The first thing that caught my attention was that Martuk… the Holy is laden with masterful descriptions that manage to capture the emotional experiences of characters and places. Writers should read Martuk… the Holy for a primer on how to write luscious, vivid descriptions that don’t rely on a boring list of analytical details.
There is a price for this level of description – it makes the story unfold slowly, like watching a beautiful film in slow-motion. This may not go over with some readers, especially those with short attention spans.
I found it distracting that almost every chapter references skin and touching in some way. People simply don’t contact each other this often. I’ve seen less skin and intimate contact in porno movies. Despite the overabundance of intimacy, there is very little actual sex in the book, apart from the disturbing rape of a minor and an awkward homosexual encounter with an unnamed guard.
Martuk… the POV
For the most part, the story is told from first-person point-of-view. This works well with the level of description, and enhances the feeling of Martuk telling his story TO YOU. Being inside Martuk’s head definitely makes for an immersive reading experience.
Theme and Plot
The main character Martuk is immortal, and his story covers vast sections of time. The story is told from the main character as he remembers it from the present day. The story jumps around in time/location and it is sometimes difficult to tell where/when we are until you get a few pages in. With some patience, the overall story eventually gels into place, and we are able to piece together the story of Martuk from his upbringing in a geographically-vague wilderness tribe, through his indoctrination to immortality, his later interactions with Jesus, and finally leading into the modern age.
Characters in Martuk… the Holy come and go, which is an interesting facet of immortality, well-shown through example. In fact, we don’t learn the names of many characters in the story. Instead of an overarching antagonist there are several smaller ones. In the end, Martuk is the only constant.
Likewise, the many interesting ideas and challenges in Martuk… the Holy come and go, replaced with other interesting ideas and challenges in the next time-period. The only overarching conflict would be Martuk coming to terms with his own immortal nature. Since Martuk is immortal, his inner conflict can’t really be “resolved” only changed for any given moment, a fact which left the ending a bit hollow for me. Martuk doesn’t have an overall cause, and therefore I felt his immortality was squandered. I would have preferred to have more closure or completion at the end. In that sense, Martuk… the Holy is more of a character study than a story. Johnathan Winn plans to expand on Martuk with a series of stories, some of which are already available.
One of the things that initially interested me about Martuk… the Holy is the subject matter. There are Demons and Angels at work here, philosophical battles going on alongside the physical ones. Internal conflict alongside the external. And good and evil are slippery labels. There is a study in comparative religion here that readers will have to watch for – it’s less obvious than the descriptions and exposition, and something each reader should experience for themselves.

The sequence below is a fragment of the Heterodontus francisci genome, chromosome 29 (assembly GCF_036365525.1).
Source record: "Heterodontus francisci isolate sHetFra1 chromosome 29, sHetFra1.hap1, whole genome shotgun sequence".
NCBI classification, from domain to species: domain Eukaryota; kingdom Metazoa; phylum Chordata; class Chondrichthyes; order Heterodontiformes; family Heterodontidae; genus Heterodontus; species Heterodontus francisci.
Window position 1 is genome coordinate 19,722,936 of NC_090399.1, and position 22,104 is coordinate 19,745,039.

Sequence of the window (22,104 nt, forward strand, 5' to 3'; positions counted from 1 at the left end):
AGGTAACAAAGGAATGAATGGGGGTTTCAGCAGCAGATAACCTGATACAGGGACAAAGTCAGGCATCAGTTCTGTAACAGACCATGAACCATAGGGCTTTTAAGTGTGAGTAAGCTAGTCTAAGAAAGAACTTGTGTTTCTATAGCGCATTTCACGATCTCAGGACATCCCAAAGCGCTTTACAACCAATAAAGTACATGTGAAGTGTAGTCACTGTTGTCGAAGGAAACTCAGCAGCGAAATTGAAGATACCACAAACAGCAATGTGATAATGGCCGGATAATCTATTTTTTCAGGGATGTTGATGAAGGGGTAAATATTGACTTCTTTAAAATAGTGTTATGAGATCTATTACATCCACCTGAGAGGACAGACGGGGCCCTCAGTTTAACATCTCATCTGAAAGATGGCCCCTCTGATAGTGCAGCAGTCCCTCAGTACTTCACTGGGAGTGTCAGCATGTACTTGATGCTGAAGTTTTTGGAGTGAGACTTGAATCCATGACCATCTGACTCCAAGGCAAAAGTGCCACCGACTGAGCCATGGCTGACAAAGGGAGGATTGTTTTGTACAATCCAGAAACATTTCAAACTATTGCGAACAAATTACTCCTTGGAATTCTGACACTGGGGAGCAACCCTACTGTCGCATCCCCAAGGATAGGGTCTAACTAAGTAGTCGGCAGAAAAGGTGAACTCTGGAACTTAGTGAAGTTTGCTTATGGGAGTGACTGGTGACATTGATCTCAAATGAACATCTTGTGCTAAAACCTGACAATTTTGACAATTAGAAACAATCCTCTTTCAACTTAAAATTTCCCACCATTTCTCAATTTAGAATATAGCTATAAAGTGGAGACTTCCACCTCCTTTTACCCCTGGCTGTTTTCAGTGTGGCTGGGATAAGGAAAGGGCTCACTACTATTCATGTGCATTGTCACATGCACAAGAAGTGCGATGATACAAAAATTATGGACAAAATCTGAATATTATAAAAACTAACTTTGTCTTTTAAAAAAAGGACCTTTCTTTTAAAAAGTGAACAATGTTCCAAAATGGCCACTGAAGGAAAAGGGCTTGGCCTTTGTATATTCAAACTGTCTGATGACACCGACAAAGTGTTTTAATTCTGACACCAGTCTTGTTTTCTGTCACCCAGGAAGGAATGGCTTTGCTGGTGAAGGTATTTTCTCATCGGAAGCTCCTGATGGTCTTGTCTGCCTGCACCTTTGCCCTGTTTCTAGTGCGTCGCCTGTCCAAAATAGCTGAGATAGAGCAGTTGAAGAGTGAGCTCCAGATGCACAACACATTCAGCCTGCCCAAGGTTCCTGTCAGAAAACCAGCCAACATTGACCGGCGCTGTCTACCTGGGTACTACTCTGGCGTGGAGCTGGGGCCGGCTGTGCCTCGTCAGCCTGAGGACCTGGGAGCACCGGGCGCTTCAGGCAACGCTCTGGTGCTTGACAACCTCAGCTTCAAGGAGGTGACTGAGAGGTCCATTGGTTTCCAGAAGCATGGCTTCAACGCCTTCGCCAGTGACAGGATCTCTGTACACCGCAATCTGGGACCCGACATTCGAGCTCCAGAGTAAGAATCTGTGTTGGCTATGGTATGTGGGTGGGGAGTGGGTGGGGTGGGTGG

Parts of the book deal with Jesus and his disciples. Aspects of the Jesus mythos are changed and/or called into question. Undoubtedly there will be those who wish to burn any copies of Martuk they come across, but that will be difficult and expensive, considering that Martuk… the Holy is only available in electronic formats.
I found this to be a compelling, alternative take on the Jesus mythos, and a brave undertaking by the author. Some people don’t want their vampires to sparkle. Some people don’t want The Force reduced to midi-chlorians. And some people are going to balk when Jesus is portrayed as a charismatic, metrosexual, douchebag. Those taken in by the promises made by the cover (see below) will be the most upset.
Book Cover and Title
The unique and searchable title (including ellipsis) is a direct quote from early in the book as the hero ponders what you should call him – what title fits him best. After reading the book, we realize that “..the Holy” is some kind of self-deprecating humor, although readers won’t figure this out till later in the story. Therefore the title will mean more to those who have already read the story than it will to those seeing the book for the first time.
The cover keeps changing. I’ve seen three different versions so far, but all of them indicate religious content, and this is reinforced by the word “Holy” in the title. These observations are accurate, but also misleading. Those who enjoy religious fiction may be drawn to this book because of the cover/title, but I believe that many of them will be disappointed if not upset when they read about this version of the Jesus story. As I like to say, if you are secure in your views, then you won’t be offended.
Martuk… the Summary Review
If you’re looking for an immersive character study in immortality, an alternative retelling of the life and times of Jesus, and a writer’s primer on description (especially physical contact), you should check out Martuk… the Holy by Jonathan Winn.
Martuk… the Holy(Affiliate Link – Thanks for your support!)